Babylon star Jean Smart reveals real figure who inspired her character
The Hacks star has a key role in Damien Chazelle's 1920s-set epic.
Damien Chazelle's 1920s-set epic Babylon might not strictly be based on true events – but the writer/director very much leant on real history when crafting his latest film.
Many of the fictional characters who appear throughout the three-hour runtime are loosely based on prominent figures from Hollywood's Golden Age, and that includes Jean Smart's gossip columnist Elinor St John, whom Chazelle says is "modelled on a variety of writers and columnists".
Speaking exclusively to RadioTimes.com ahead of the film's UK release, Smart explained how there was one person in particular who she researched while she was preparing for the role.
"There's one girl, Elinor Glyn, who was a British screenwriter who came to Hollywood in the '20s," she said. "And she also was a novelist – she is credited with coming up with the phrase It Girl and sort of helping Clara Bow become a star, and she even wrote one of the screenplays that Clara Bow did."
Smart continued: "She also wrote a novel called Three Weeks, which was considered sort of the '20s version of 50 Shades of Grey. So she was also a rather unconventional person, but was attracted to what was going on out here and moved to Hollywood.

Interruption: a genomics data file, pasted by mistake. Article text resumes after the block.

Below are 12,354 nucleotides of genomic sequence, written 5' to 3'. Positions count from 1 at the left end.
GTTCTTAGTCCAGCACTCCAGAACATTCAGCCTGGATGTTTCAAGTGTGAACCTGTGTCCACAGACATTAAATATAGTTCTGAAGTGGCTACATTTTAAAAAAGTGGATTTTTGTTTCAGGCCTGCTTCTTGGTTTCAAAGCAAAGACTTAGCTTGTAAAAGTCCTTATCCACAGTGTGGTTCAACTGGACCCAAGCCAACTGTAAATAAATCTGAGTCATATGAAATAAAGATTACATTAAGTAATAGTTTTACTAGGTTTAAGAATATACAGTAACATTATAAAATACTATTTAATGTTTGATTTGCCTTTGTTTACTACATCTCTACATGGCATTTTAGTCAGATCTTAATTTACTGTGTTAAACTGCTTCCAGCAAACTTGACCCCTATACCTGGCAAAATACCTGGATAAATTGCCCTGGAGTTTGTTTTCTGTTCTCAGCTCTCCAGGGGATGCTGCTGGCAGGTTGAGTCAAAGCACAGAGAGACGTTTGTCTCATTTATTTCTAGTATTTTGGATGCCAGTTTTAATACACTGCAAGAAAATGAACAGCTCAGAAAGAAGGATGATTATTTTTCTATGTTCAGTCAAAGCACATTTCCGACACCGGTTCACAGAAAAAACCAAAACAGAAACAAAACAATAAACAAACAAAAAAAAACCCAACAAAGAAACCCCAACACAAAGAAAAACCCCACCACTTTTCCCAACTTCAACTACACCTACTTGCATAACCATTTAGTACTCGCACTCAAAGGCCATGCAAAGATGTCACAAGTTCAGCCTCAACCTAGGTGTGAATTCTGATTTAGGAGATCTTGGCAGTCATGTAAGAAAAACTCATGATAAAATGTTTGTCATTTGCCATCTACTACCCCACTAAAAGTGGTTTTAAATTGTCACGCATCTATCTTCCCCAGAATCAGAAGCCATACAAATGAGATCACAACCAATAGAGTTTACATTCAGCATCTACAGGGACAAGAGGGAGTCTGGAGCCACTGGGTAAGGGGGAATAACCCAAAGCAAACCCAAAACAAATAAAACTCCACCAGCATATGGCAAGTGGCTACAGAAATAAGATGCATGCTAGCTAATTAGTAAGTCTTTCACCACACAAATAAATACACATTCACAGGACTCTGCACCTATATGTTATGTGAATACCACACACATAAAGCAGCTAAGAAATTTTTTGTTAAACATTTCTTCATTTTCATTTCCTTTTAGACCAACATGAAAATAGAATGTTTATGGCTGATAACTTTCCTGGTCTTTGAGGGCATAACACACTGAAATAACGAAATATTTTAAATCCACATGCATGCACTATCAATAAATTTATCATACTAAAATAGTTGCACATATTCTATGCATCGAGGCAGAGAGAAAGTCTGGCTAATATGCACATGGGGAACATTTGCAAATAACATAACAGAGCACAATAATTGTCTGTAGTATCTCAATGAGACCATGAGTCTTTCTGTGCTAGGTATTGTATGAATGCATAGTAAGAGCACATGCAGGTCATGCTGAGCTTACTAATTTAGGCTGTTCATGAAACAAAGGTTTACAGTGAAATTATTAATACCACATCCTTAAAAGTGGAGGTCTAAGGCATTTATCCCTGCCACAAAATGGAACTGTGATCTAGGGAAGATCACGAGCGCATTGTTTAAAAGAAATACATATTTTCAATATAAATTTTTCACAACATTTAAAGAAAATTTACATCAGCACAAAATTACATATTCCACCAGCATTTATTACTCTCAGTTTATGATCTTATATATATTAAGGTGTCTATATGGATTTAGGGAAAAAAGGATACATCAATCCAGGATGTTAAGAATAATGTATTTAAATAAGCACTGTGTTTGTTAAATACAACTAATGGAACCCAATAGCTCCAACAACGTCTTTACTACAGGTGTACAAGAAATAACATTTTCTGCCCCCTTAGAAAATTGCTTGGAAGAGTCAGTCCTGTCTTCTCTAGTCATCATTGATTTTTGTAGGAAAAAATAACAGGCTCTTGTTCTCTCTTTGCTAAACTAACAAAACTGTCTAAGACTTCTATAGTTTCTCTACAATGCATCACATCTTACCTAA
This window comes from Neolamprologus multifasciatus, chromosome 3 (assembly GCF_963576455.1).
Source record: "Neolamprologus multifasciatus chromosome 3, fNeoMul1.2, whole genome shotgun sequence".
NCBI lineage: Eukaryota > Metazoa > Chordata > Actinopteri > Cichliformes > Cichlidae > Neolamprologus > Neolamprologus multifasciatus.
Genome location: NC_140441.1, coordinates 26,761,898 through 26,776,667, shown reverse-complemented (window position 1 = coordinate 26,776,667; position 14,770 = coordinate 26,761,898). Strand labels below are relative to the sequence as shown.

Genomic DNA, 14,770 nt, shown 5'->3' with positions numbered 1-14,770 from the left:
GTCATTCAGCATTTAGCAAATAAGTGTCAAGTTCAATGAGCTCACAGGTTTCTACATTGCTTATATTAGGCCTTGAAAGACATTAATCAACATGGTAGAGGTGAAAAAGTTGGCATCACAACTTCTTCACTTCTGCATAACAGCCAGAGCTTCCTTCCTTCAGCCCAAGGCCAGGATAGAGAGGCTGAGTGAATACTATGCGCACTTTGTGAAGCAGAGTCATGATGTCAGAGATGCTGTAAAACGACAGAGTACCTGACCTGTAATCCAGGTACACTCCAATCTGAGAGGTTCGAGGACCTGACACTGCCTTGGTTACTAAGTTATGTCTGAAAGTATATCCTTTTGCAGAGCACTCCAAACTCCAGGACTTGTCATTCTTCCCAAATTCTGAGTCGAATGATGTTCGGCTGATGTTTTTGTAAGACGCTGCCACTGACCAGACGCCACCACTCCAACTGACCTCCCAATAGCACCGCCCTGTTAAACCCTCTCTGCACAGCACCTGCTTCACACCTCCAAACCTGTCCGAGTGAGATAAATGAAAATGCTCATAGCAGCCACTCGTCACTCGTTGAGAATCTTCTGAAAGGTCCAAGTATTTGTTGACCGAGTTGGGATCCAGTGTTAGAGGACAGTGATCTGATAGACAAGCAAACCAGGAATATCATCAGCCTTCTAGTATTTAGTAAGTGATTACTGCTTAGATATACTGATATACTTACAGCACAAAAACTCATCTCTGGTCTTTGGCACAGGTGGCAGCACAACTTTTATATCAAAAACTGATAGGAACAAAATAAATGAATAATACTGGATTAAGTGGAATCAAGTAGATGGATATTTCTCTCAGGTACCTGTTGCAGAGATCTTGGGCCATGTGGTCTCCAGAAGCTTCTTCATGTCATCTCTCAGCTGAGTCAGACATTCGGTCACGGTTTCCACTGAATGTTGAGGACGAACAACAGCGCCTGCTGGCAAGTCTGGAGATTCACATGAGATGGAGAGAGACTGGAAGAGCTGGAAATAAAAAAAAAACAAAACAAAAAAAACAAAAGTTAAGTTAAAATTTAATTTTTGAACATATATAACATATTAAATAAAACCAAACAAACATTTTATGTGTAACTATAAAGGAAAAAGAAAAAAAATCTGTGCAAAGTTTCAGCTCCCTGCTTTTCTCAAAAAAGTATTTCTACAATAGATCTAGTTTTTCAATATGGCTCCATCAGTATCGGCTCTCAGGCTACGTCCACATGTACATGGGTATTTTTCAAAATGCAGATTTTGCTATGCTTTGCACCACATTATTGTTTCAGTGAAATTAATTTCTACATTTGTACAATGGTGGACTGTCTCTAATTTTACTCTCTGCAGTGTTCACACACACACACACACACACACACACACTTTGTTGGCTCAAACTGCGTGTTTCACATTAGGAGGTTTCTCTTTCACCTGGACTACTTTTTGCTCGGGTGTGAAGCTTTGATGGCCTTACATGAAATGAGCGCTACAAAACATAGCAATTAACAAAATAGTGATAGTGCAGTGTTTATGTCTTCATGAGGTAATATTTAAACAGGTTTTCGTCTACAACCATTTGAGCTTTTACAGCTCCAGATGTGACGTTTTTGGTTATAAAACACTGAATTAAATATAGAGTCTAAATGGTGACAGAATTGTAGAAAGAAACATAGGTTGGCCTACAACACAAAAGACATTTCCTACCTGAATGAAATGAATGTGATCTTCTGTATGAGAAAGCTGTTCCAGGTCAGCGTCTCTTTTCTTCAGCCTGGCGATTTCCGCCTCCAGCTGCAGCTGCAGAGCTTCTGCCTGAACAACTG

"And I think for all of her seeming to be kind of an objective observer, you see towards the end that she's also caught up in the magic of filmmaking and how it makes people literally immortal."
Babylon portrays a world that was characterised by outrageous excess, and Smart said that her immediate reaction on reading Chazelle's script was to ask if the period was "really that insane".
"I think what we see is based on reality, but when you put it all together in a film it's overwhelming," she explained. "So I mean, it's not as if those parties were your average day in Hollywood and things like that, but I just think the sort of freewheeling, no holds barred feeling is exactly what fuelled the industry.
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"I mean, it is what attracted certain kinds of people. This idea, this new technology of making movies attracted people who were probably kind of outside the system, outside the norm."